She was lying there stretched out, her mouth open, her eyelids sealed, her fingers straight, immobile, and paler than an image made of wax.  From out of her eyes came two streams of tears flowing slowly down onto the pillow … For forty-three days, Charles did not leave her.  He neglected his patients; he sat up every night, he was constantly taking her pulse, applying sinapisms, cold-water compresses.  He sent Justin to ...

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Test your medicine knowledge with the MKSAP challenge, in partnership with the American College of Physicians. A 54-year-old woman is evaluated for shortness of breath of 3 months' duration and a 4.5-kg (10-lb) weight loss over the preceding 2 months. She has a 35-pack-year smoking history. On physical examination, temperature is 36.9 °C (98.4 °F), blood pressure is 145/82 mm Hg, and pulse rate is 108/min. Oxygen saturation is ...

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Test your medicine knowledge with the MKSAP challenge, in partnership with the American College of Physicians. A 28-year-old man is evaluated for pain on the radial aspect of the right wrist that occurs with use of the thumb. The pain has been present for 2 weeks. He has never had this pain before and has not had any trauma. He works as a computer programmer and plays video ...

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An increasing amount of parents are choosing to delay or spread out vaccines for their infants and toddlers. Dr. Allison Kempe and her colleagues at the University of Colorado School of Medicine found that in a typical month, 93 percent of pediatricians and family physicians reported that some parents of children less than 2 years of age requested to spread out their vaccines. The findings, published in the April 2015 edition ...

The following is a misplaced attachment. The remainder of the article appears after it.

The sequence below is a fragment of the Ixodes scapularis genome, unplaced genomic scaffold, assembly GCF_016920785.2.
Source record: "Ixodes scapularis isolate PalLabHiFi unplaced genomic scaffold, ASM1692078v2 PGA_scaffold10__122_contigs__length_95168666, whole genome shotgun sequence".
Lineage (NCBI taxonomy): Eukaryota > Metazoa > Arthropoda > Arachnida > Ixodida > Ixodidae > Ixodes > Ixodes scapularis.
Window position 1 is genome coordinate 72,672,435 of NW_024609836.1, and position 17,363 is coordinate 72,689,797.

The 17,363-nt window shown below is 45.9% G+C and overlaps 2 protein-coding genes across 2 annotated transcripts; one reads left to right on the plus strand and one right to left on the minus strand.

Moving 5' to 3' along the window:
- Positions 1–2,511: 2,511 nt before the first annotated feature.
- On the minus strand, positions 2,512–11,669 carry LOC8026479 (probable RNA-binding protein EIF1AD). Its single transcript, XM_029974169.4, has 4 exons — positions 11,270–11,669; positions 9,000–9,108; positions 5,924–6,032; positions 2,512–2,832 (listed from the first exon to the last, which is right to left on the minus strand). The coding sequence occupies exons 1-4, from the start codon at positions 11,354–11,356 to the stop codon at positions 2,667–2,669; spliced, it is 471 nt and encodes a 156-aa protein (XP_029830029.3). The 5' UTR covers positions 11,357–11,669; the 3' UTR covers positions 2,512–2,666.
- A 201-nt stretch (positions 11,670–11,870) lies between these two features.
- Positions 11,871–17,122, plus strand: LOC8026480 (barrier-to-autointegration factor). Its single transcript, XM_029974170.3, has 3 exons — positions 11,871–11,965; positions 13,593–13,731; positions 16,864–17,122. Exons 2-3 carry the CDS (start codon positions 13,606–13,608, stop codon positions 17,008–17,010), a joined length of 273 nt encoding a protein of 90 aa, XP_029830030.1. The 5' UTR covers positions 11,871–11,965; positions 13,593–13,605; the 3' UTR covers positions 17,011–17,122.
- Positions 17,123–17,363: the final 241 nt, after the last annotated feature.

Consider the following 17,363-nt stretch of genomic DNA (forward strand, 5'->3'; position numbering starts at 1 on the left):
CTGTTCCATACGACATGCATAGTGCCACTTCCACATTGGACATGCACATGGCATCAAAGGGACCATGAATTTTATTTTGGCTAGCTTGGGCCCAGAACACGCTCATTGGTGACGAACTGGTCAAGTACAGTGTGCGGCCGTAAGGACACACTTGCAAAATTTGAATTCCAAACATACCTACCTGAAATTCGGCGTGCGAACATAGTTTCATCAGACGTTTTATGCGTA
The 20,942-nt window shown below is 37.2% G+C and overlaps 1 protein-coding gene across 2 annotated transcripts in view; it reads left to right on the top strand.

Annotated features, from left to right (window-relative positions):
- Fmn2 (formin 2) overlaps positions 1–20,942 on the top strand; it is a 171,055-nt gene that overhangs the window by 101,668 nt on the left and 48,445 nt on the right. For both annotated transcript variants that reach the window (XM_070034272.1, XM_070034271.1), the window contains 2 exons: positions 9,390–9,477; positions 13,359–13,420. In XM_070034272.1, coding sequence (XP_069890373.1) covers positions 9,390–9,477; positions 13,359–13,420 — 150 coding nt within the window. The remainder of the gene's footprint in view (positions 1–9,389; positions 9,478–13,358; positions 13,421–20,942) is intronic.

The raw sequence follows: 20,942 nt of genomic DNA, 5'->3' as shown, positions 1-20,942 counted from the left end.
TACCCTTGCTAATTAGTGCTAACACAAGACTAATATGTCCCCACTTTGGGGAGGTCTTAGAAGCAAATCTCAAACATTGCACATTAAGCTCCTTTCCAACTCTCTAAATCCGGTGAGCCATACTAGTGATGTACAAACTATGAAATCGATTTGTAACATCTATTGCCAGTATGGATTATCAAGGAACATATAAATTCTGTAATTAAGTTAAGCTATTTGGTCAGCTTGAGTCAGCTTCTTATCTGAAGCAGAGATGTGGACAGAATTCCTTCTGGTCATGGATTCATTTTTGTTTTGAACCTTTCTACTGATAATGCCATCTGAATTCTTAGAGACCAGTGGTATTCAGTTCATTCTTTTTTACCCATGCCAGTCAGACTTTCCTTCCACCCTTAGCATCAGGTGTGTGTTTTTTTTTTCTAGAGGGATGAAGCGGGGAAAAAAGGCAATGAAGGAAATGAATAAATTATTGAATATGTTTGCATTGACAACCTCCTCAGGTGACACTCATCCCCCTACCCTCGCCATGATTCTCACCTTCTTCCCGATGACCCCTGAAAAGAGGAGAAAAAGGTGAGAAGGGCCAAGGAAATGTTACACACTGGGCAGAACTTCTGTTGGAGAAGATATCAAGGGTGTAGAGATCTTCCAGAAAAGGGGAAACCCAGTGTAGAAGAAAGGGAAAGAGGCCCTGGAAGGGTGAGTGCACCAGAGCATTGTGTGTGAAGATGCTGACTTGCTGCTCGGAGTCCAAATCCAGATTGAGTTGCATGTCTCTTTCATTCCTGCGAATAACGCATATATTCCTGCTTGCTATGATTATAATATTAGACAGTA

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People like tests. You get numbers, and maybe a printout, and there’s science and blood and things just feels more ... serious, when testing is done. You can picture Marcus Welby (or perhaps a more modern physician), looking solemn, declaring “We’d better run some tests.” Are medical tests magical and mysterious, and can they unlock the secrets of life? Usually, no. And among the worst and most misunderstood tests we do are ...

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Spring is here. The days are getting longer. The temperature is slowly getting warmer. Green stuff will start poking through the ground and popping out on trees. We’ll see more of our neighbors, since they won’t be trying to get from their cars into their houses (and vice versa) as quickly as possible before they freeze. Pollen allergies will start up again. And grass allergies. So many people suffer from the watery, itchy eyes, itchy, ...

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“I want to hurt myself.”

That was the only thing written on an otherwise blank page. The other day, the mother of a bright second grader, showed me that alarming note.  Apparently the boy wrote it at his school. She went on to tearfully explain that her child has constantly been bullied ever since joining the institution. Sadly, it is not uncommon to encounter such stories when your profession is ...

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It’s hard to miss the headlines and breaking news feeds on the latest medical studies showing the health benefits of plant-based eating patterns: Vegetarian diets lower the risk or colorectal cancer. Dementia can be delayed through a healthful diet, cognitive training, and physical exercise. Folic acid -- a plant-based product of foliage, or leafy greens -- boosts heart health. And that’s just in the past few days. As a primary care specialist ...

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Peanut allergy is a worldwide concern, but especially in Western countries, in which prevalence has doubled in the last ten years, to a rate of 1.4 to 3.0 percent of children.  To prevent the development of peanut allergy, national guidelines have attempted to keep pace with this crisis, with recommendations, at first, of delayed exposure to peanut and, more recently, of earlier exposure.  But a universally accepted and research-supported approach ...

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A drug company recently received FDA approval to peddle its speed-like pill for "binge eating disorder" (the very same pill that is already widely overused for ADHD). And it is sparing no expense pushing the drug -- a former world tennis champ is the shill and commercials are everywhere. Five years ago, I predicted binge eating disorder (BED) would become a new fad diagnosis and a wonderful target for pharma disease ...

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